He’s also tried to apply some lessons from his experiences on Twitter to his writing. He’s more deliberate with his word choices because he doesn’t want to write something that could invite bad-faith readings and turn him into “the main character of Twitter that day.” And he tries to be more concise, knowing that his pieces enter “an unbelievably saturated environment” once they’re published. “You have to be able to resonate with a reader on a level that they’re going to devote you a lot of attention and benefit of the doubt,” he said.
How it feels to leave
In response to questions about the benefits and drawbacks of journalists using Twitter, a spokesperson for the company shared a statement: “Twitter is an invaluable tool for journalists, and the quickest way for the public to find and consume their reporting, which is why we believe it’s critical that journalists feel safe and empowered on our platform. We know that isn’t always the case, and have been transparent over the past several years about the improvements we’re making to promote healthy conversation and build tools to ensure the safety of journalists.”
The company has taken steps to address concerns like the ones I heard from journalists while reporting this article. New tools allow users to hide replies to their tweets and limit who can reply, and the company said it has increased the numbers of accounts it locks or suspends for violating the platform’s rules. Last week, the company announced a concerted effort to ban users linked to the QAnon conspiracy theory.
Still, every journalist who has left Twitter had something positive to say about the experience of no longer using it.
Charity said it’s given his writing a different “accent” that’s more open to expressing ambivalence and exploring varied perspectives.
Collins has felt more freedom to be funny in his criticism now that he’s not dispensing his quips in 280 characters or less.
Burns has appreciated the respite from pandemic horror stories that have been flooding his personal feed for months. “Reading those accounts throughout the day is so draining, and not necessary to grasp what’s happening,” he said.
Deactivating Twitter has helped Kameir to alleviate anxiety. “I’m a little bit clearer and can draw from broader references and can think about things in a more contextual way than a reactive way. … I feel a lot more confident in my work,” she said.
Several Twitter abandoners also mentioned recognizing that the world is much larger than the ecosystem of active tweeters would suggest. Twitter announced in 2019 that it has 126 million daily active users worldwide — fewer than the number of adults in the U.S. alone.
Collins said coming from a lower-class Black family from the South gives him a window into a world many white journalists on Twitter have never seen. “The people in my life, the people I’m related to, are just having completely different conversations,” whether it’s assessments of Bernie Sanders and Joe Biden, or opinions of “Star Wars: The Last Jedi,” an online lightning rod that more people liked and found acceptable than the Twitter narrative would suggest, Collins said.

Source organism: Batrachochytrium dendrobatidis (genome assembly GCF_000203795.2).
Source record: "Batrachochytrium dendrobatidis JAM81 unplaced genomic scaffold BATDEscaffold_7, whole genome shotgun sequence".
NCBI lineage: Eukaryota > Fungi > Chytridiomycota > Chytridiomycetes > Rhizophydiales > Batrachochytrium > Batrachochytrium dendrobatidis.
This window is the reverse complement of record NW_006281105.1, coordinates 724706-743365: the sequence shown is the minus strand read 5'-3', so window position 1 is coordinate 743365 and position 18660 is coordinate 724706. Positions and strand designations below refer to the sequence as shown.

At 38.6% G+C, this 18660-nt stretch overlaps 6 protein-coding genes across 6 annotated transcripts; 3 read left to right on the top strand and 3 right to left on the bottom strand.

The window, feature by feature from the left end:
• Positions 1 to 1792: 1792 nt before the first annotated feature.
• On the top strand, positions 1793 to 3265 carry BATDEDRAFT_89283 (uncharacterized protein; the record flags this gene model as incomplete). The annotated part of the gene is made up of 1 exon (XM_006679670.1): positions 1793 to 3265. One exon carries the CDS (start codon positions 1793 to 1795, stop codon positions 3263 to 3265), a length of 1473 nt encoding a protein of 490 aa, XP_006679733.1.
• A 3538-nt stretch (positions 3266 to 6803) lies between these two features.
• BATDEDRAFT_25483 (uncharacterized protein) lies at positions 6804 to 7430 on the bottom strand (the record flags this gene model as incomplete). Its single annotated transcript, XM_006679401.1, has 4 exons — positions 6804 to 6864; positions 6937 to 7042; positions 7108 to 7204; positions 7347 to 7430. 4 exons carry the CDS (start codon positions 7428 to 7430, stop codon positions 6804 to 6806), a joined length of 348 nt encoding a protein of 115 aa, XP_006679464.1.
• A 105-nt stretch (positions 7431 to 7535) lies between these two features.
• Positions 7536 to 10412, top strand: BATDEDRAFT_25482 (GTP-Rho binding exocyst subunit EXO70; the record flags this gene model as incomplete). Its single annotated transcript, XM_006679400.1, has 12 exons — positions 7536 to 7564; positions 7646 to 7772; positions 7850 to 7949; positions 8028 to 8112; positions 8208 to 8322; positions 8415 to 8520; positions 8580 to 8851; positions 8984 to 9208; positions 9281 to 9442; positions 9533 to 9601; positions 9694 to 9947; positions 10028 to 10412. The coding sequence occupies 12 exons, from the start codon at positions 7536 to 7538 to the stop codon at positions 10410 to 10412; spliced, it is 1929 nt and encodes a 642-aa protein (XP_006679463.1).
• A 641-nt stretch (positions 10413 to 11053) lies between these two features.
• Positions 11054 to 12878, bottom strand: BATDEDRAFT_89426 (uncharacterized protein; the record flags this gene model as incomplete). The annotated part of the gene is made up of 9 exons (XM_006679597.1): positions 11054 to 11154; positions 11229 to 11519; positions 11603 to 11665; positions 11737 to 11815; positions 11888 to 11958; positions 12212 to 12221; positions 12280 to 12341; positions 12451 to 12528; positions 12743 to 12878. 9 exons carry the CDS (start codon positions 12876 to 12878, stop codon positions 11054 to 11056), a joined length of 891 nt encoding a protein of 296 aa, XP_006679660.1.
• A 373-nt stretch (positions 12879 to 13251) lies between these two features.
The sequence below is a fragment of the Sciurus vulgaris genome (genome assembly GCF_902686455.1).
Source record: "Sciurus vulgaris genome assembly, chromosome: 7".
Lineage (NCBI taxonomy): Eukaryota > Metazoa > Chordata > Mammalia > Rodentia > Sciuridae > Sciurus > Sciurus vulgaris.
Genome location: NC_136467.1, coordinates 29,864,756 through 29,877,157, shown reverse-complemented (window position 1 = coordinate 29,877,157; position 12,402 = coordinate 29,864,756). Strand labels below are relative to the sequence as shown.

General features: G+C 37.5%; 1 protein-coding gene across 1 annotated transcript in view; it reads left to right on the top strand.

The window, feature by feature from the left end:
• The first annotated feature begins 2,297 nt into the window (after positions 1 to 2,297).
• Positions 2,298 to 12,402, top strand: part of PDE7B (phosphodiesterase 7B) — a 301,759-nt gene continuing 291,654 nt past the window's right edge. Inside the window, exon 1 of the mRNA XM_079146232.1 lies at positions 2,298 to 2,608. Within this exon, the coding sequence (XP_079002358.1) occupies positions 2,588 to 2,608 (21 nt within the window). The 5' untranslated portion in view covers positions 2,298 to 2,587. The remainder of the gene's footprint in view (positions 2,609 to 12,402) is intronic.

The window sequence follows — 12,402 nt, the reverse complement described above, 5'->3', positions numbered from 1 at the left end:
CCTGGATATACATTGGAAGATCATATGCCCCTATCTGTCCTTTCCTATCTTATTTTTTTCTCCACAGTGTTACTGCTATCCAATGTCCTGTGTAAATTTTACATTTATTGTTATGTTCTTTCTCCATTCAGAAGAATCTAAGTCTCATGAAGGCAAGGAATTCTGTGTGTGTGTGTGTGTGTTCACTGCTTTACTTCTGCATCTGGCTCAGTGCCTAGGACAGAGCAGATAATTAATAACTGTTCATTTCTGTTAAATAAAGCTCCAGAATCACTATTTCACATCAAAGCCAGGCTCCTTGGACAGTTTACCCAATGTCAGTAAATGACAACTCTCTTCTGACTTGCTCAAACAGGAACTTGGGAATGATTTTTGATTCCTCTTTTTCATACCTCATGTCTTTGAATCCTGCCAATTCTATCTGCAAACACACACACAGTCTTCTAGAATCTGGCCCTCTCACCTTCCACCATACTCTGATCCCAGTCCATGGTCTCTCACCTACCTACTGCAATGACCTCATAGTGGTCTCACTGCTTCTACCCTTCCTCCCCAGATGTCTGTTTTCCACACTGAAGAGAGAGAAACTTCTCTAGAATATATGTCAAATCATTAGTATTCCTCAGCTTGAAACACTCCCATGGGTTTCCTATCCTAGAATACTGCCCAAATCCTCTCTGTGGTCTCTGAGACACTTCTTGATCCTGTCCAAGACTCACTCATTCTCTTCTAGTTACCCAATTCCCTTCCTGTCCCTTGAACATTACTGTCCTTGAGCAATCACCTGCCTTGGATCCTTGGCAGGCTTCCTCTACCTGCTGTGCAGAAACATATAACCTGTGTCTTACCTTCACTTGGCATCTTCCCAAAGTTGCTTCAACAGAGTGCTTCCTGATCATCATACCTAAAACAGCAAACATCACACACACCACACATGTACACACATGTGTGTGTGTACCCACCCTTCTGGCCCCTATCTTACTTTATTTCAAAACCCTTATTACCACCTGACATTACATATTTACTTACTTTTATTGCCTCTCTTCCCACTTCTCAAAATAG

Toward a healthier relationship
Distancing oneself from Twitter doesn’t mean entirely ignoring its place in the world. Charity has handpicked a handful of individual people’s accounts he can check to take the temperature of Twitter chatter on a particular issue. Bugbee now largely follows publications’ handles rather than the people who work for them. Rininsland has retreated to the open-source platform Mastodon, which bills itself as a friendlier alternative to Twitter.
Karen K. Ho, a reporter for Quartz, has spent the last several months tweeting daily reminders for her Twitter followers to break the bad-news-addiction habit of “doomscrolling.”
Leaving Twitter also doesn’t have to be permanent to have a lasting effect. Atad reactivated a few weeks ago to help boost a friend who was looking for work after leaving her journalism job. He’s found the platform useful for tracking protests as they happen, rather than relying on descriptions in news articles that might leave out important context.
Deactivating for a prolonged period helped him develop a healthier relationship with the site, he said. He might deactivate again before long. “People have to be mindful about using it as a tool versus it taking over their life,” he said.
Collins now sees the slower pace and visual appeal of Instagram as a more pleasant alternative to Twitter. He’s contemplated sharing his articles on Instagram Stories with clips from movies he recommends, and he’s been swapping stories with fellow Black journalists using Instagram’s “Close Friends” feature, which allows users to control who can view their interactions.
He’s not alone: Instagram appears poised to pull ahead of Twitter among social media sites that online audiences use as sources of news, and already has for users between 18 and 24 years old, according to a 2020 Reuters report.
Gone are some of the Media Twitter tropes that most irritated Collins: journalists sharing work because it’s written by their friends rather than explaining why it’s worth reading; phrases like “Let that sink in” or “Let me be clear;” threads that make his eyes blur no matter how riveting the subject matter. Gone are the bad feelings about news developments being reinforced by his peers’ tweets. Gone is the ambivalence about sharing an animal video or something else that doesn’t comport with his professional side.
He knows not everyone can afford to abandon Twitter altogether. But he thinks some journalists might benefit from limiting their intake or adjusting their reliance.
“I can’t say that I’ve been slow to get intel on any mass shootings that have happened, or on things like (COVID-19), or celebrities dying. I certainly tend to be hyper-aware of every new release date that the new Christopher Nolan movie has had,” Collins said. “I just don’t feel that I’m missing anything.”
Mark Lieberman is a reporter based in the Washington, D.C., metro area. His writing currently appears in Education Week, and he has bylines in The Washington Post, DCist, Inside Higher Ed, Vulture, Vanity Fair, IndieWire, Vox, USA Today and The Week Magazine. Follow him on Twitter at @MarkALieberman, where he might be lurking less than usual after writing this story.
July 28, 2020 at 12:51PM